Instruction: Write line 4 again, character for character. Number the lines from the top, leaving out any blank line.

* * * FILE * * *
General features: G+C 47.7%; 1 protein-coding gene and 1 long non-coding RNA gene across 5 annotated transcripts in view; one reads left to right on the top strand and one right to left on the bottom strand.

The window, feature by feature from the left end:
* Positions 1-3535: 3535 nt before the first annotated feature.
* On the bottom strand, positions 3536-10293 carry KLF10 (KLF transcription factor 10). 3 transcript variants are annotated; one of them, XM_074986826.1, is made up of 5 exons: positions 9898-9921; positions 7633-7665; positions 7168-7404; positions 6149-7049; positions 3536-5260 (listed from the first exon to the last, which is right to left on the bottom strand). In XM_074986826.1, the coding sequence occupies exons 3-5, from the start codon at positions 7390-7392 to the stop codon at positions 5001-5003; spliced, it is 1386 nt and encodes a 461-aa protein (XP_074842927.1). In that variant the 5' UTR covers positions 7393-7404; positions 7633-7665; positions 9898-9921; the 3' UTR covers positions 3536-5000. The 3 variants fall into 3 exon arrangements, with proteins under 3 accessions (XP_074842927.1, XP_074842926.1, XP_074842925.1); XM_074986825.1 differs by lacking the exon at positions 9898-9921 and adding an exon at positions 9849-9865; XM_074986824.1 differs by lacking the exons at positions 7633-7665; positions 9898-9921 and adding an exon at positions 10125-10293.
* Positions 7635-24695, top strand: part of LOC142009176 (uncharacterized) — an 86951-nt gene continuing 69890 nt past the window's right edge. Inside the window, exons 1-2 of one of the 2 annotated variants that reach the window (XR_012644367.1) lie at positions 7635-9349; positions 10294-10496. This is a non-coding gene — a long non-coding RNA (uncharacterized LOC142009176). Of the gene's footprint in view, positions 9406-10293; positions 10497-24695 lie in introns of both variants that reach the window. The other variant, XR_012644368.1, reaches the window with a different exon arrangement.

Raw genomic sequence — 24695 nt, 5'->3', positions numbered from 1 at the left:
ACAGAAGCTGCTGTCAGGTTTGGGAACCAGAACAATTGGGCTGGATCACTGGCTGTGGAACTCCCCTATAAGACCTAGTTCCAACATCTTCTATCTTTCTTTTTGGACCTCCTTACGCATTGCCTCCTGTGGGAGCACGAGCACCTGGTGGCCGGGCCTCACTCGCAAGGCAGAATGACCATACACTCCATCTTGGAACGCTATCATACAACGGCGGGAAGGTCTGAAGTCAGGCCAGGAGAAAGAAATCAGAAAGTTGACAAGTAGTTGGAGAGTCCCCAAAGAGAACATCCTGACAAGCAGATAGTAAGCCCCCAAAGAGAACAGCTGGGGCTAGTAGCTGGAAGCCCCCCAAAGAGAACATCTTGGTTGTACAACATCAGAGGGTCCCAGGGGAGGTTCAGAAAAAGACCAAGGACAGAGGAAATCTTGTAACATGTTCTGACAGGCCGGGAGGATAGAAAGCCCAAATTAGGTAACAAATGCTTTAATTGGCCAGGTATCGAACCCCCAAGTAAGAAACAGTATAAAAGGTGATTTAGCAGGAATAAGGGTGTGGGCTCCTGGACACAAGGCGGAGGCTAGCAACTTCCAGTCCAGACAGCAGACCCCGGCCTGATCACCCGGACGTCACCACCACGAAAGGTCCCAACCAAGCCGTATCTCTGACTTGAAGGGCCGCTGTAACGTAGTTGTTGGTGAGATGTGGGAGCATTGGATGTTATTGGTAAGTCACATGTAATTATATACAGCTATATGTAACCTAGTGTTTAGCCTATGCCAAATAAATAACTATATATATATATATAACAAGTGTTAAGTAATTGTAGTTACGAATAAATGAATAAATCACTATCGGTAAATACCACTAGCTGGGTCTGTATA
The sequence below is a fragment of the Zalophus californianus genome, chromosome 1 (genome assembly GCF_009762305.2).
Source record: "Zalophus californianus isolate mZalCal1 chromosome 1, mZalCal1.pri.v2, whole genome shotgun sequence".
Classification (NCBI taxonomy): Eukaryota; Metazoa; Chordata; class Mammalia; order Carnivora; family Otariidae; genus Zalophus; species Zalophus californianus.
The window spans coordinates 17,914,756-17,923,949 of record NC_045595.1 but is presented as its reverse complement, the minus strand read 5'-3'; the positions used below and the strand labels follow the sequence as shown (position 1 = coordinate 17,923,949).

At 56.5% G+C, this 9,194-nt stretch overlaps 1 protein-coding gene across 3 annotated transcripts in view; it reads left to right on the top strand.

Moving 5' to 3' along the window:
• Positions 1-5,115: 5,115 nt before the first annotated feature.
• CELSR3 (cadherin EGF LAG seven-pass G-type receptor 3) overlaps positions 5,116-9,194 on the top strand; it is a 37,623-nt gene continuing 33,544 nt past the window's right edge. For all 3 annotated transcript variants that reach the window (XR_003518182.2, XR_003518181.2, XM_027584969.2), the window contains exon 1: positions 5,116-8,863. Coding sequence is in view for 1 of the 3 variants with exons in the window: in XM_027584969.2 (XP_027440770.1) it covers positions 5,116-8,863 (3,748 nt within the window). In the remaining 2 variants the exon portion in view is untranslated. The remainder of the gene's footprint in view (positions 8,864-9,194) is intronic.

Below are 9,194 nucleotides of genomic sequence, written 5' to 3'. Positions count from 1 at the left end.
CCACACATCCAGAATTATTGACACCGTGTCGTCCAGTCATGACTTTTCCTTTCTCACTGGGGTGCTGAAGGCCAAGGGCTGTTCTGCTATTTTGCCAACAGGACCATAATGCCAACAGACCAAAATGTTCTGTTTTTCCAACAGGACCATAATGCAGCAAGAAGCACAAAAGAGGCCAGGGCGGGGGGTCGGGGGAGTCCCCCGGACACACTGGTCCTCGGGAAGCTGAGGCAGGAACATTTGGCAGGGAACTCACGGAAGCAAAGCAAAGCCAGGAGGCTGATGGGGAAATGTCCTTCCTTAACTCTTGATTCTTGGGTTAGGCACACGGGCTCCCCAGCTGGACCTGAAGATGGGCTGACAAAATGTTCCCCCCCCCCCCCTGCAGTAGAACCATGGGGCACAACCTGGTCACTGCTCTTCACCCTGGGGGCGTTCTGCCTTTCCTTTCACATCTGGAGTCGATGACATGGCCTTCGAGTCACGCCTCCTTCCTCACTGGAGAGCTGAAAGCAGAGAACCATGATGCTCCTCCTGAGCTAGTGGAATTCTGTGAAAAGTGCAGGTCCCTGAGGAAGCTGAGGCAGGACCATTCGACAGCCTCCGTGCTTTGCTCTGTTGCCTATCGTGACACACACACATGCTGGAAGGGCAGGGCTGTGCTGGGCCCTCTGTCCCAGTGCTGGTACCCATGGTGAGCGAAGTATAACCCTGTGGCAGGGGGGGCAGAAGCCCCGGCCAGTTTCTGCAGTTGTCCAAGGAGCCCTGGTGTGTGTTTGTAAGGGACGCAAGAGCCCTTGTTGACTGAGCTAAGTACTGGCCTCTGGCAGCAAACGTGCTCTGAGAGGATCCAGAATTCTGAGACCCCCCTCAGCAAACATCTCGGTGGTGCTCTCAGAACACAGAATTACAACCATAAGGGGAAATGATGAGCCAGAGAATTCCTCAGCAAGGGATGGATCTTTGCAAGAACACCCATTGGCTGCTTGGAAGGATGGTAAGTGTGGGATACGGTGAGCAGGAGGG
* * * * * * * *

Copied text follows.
* On the bottom strand, positions 3536-10293 carry KLF10 (KLF transcription factor 10). 3 transcript variants are annotated; one of them, XM_074986826.1, is made up of 5 exons: positions 9898-9921; positions 7633-7665; positions 7168-7404; positions 6149-7049; positions 3536-5260 (listed from the first exon to the last, which is right to left on the bottom strand). In XM_074986826.1, the coding sequence occupies exons 3-5, from the start codon at positions 7390-7392 to the stop codon at positions 5001-5003; spliced, it is 1386 nt and encodes a 461-aa protein (XP_074842927.1). In that variant the 5' UTR covers positions 7393-7404; positions 7633-7665; positions 9898-9921; the 3' UTR covers positions 3536-5000. The 3 variants fall into 3 exon arrangements, with proteins under 3 accessions (XP_074842927.1, XP_074842926.1, XP_074842925.1); XM_074986825.1 differs by lacking the exon at positions 9898-9921 and adding an exon at positions 9849-9865; XM_074986824.1 differs by lacking the exons at positions 7633-7665; positions 9898-9921 and adding an exon at positions 10125-10293.